Archive: October, 2009


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Friday, October 30th, 2009

WebAIM: Screen Reader User Survey Results

The results of the second screen reader survey from WebAIM are, once again, required reading.

Thursday, October 29th, 2009

Wednesday, October 28th, 2009

Tuesday, October 27th, 2009

Amazon Relational Database Service (Amazon RDS)

You can now store (and scale) MySQL databases with Amazon. Handy.

Space craft - a set on Flickr

There's some lovely Buran porn here.

Monday, October 26th, 2009

Reocities , rising from the ashes - RIP Geocities...

Here lies what we could salvage from the ashes of GeoCities.

Talking the talk

I’ve been doing a fair bit of yakking lately, all recorded for posterity.

First off, I had a chat with Tim from Design Critique on Ajax design considerations, mostly recapping what I talked about UI13 last year.

Jeremy Keith on Ajax design considerations on Huffduffer

After that, I had a natter with Ross from Web Axe, this time focusing on practical web accessibility.

Web Axe Episode 75: Jeremy Keith interview, Google Wave on Huffduffer

Then Andy, Rich and I paid a visit to the Boagworld crew out in the back of beyond where we had a free-for-all five-way chat about Clearleft and Headscape.

Boagworld 188: Clearscape Or Headleft? on Huffduffer

Lastly, I had a video chat with Ryan Taylor for his series, Please Start From The Beginning.

Please start from the beginning… with Jeremy Keith

Add them all up and you’ve got a veritable aural onslaught. If you manage to make it through all of those, then you will almost certainly be very weary of listening to my voice.

Welcome - The Bold Italic - San Francisco

A beautifully designed location-based web magazine.

Search the Collections - Victoria and Albert Museum

The V&A has an API. Who knew? Looks very nice indeed.

Tears in the rain

When I first heard that Yahoo were planning to bulldoze Geocities, I was livid. After I blogged in anger, I was taken to task for jumping the gun. Give ‘em a chance, I was told. They may yet do something to save all that history.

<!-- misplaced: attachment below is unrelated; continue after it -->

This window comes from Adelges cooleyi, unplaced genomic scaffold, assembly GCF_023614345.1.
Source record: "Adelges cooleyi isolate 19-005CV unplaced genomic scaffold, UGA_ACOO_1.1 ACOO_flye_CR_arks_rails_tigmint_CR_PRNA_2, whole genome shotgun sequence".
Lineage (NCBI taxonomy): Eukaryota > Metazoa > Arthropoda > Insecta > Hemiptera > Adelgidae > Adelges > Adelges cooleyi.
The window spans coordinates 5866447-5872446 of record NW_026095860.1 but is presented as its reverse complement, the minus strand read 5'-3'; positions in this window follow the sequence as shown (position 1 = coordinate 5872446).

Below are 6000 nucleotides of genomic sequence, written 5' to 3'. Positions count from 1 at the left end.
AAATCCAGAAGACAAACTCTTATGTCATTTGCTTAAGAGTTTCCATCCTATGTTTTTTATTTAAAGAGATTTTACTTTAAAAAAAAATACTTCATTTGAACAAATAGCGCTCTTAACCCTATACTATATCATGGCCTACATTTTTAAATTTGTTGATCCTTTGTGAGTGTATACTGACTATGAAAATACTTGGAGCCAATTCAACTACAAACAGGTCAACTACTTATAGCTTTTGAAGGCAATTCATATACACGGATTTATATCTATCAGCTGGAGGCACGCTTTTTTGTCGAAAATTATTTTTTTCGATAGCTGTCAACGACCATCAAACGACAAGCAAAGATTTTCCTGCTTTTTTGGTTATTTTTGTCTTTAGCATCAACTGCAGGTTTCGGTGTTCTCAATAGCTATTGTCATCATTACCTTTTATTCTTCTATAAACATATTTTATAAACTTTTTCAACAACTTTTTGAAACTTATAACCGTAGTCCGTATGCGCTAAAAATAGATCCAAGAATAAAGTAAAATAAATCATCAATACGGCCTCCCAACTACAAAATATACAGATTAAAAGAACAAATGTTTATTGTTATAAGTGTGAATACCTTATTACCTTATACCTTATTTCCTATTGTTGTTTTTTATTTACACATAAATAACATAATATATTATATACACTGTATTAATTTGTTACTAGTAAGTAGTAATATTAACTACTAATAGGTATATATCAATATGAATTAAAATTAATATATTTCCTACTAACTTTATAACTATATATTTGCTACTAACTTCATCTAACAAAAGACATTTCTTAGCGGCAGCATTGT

They did fuck all. They told what URLs to spider and left it up to them to do the best they could with preserving internet history. Meanwhile, Jason Scott continued his crusade to save as much as he could:

This is fifteen years and decades of man-hours of work that you’re destroying, blowing away because it looks better on the bottom line.

We are losing a piece of internet history. We are losing the destinations of millions of inbound links. But most importantly we are losing people’s dreams and memories.

Geocities dies today. This is a bad day for the internet. This is a bad day for our collective culture. In my opinion, this is also a bad day for Yahoo. I, for one, will find it a lot harder to trust a company that finds this to be acceptable behaviour …despite the very cool and powerful APIs produced by the very smart and passionate developers within the same company.

I hope that my friends who work at Yahoo understand that when I pour vitriol upon their company, I am not aiming at them. Yahoo has no shortage of clever people. But clearly they are down in the trenches doing development, not in the upper echelons making the decision to butcher Geocities. It’s those people, the decision makers, that I refer to as twunts. Fuckwits. Cockbadgers. Pisstards.

Sunday, October 25th, 2009


Beautiful artwork in a fun puzzle game.

Friday, October 16th, 2009

Brighton's existentialist chalkboard (From The Argus)

In local news: Area man receives messages from chalkboard.